What happens next depends on how dry or how humid the air is.
If the air is very dry, the ice crystals will sublime change phase directly from solid to gas and become invisible. If the air is humid, the water droplets or ice crystals will stay where they are, often spreading out, leaving a fluffy trail where the aircraft has passed. Trails may last for many hours leaving the sky criss-crossed with lines, and mixing with cirrus cloud. Contrails are not large enough to cause any weather on the ground.
We tend to observe them in empty skies in high pressure situations when there are very few other clouds around. The reduction in pressure and temperature across each vortex can cause water to condense, producing a thin line of water droplets that looks just like a contrail.
This effect is more common on humid days so wingtip vortices can sometimes be seen behind the wing flaps of airliners during takeoff and landing. Unlike contrails, wingtip vortices are usually only seen at low altitude where the aircraft is travelling slowly after takeoff or before landing. They trail behind the wingtips and wing flaps rather than behind the engines, and they evaporate quickly just a few metres behind the aircraft.
Where an aircraft passes through a cloud, it can disperse the cloud in its path. This is known as a distrail short for "dissipation trail". The plane's warm engine exhaust causes existing water droplets in pre-existing clouds to evaporate, leaving a clear wake through an otherwise cloudy sky.
Do you know the difference between a chemtrail and a contrail? A contrail is an abbreviation for " condensation trail," which is a visible white vapor trail produced as water vapor condenses from aircraft engine exhaust. Contrails consist of water vapor or tiny ice crystals.
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The length of time they persist varies from several seconds to a few hours, depending largely on the temperature and humidity. Chemtrails , on the other hand, are "chemical trails" purportedly resulting from an intentional high-altitude release of chemical or biological agents. While you might think chemtrails would include crop dusting, cloud seeding and chemical drops for firefighting, the term is only applied to illicit activities as part of a conspiracy theory.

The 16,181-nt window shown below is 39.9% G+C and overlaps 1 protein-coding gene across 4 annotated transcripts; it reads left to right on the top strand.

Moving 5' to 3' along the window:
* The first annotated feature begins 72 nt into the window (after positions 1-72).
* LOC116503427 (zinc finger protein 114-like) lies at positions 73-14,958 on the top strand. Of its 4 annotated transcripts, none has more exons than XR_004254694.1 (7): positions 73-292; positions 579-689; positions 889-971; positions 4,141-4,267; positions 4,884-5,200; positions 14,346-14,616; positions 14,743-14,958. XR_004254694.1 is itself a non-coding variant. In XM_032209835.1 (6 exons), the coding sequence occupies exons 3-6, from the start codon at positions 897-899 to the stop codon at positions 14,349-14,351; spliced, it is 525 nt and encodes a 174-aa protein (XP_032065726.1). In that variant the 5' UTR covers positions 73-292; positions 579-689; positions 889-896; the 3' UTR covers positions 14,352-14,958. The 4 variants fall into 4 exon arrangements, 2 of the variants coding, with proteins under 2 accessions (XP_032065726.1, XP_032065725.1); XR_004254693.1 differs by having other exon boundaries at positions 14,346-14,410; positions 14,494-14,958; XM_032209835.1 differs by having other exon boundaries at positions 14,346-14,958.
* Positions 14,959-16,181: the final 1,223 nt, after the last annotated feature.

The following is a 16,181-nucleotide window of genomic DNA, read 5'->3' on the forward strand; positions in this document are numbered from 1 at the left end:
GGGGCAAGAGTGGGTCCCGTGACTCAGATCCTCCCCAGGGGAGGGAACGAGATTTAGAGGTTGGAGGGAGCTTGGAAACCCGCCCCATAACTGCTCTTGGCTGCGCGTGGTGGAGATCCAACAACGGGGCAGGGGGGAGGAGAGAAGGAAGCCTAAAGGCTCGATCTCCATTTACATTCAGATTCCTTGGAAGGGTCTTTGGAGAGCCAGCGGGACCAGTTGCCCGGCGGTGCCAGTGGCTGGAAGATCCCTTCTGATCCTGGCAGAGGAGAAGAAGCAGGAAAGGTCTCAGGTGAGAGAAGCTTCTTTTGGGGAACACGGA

Proponents of the chemtrail theory believe chemtrails may be distinguished from contrails by color, displaying a criss-cross trail pattern and persistent appearance. The purpose of chemtrails might be weather control, solar radiation control, or testing of various agents on people, flora or fauna.
Simon Patterson ft. Dave Wright - Vapour Trails by Simon Patterson | Free Listening on SoundCloud
Atmospheric experts and government agencies say there is no basis for the chemtrail conspiracy theory. Even if it's assumed contrails serve no nefarious purpose, it's worth asking whether they impact the environment and whether they are potentially harmful. To answer this question, it's useful to understand how contrails form. An aircraft with a jet engine burns fuel and releases an exhaust plume into the atmosphere.
The composition of the fuel is tightly regulated to minimize impurities, but may contain a small fraction of nitrogen or sulfur. Combustion releases carbon dioxide and water, two important greenhouse gases. Sulfur particles provide nuclei on which water vapor may condense into droplets.
Incredible images of vapour trails and sonic booms created by planes in the sky
The collection of droplets appears as a contrail. Basically, a contrail is an artificial cloud. Criss-crossing contails occur in high traffic areas. If on the other hand, the winds are strong and the moisture content low, then dry surrounding air vigorously infiltrates the cloud, facilitates evaporation, and the contrail breaks up and dissipates with great rapidity.
The type of aircraft has an impact, too.
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If the engines are slung below the wing - as, for instance, in the case of a Boeing - the aerodynamics are such that the exhaust gases are drawn into the wing tip vortices - the spirals of air which trail behind an aircraft. In these circumstances the contrail tends to form at the core of the vortex, and is protected by the whirling tube from incursions of drier air.
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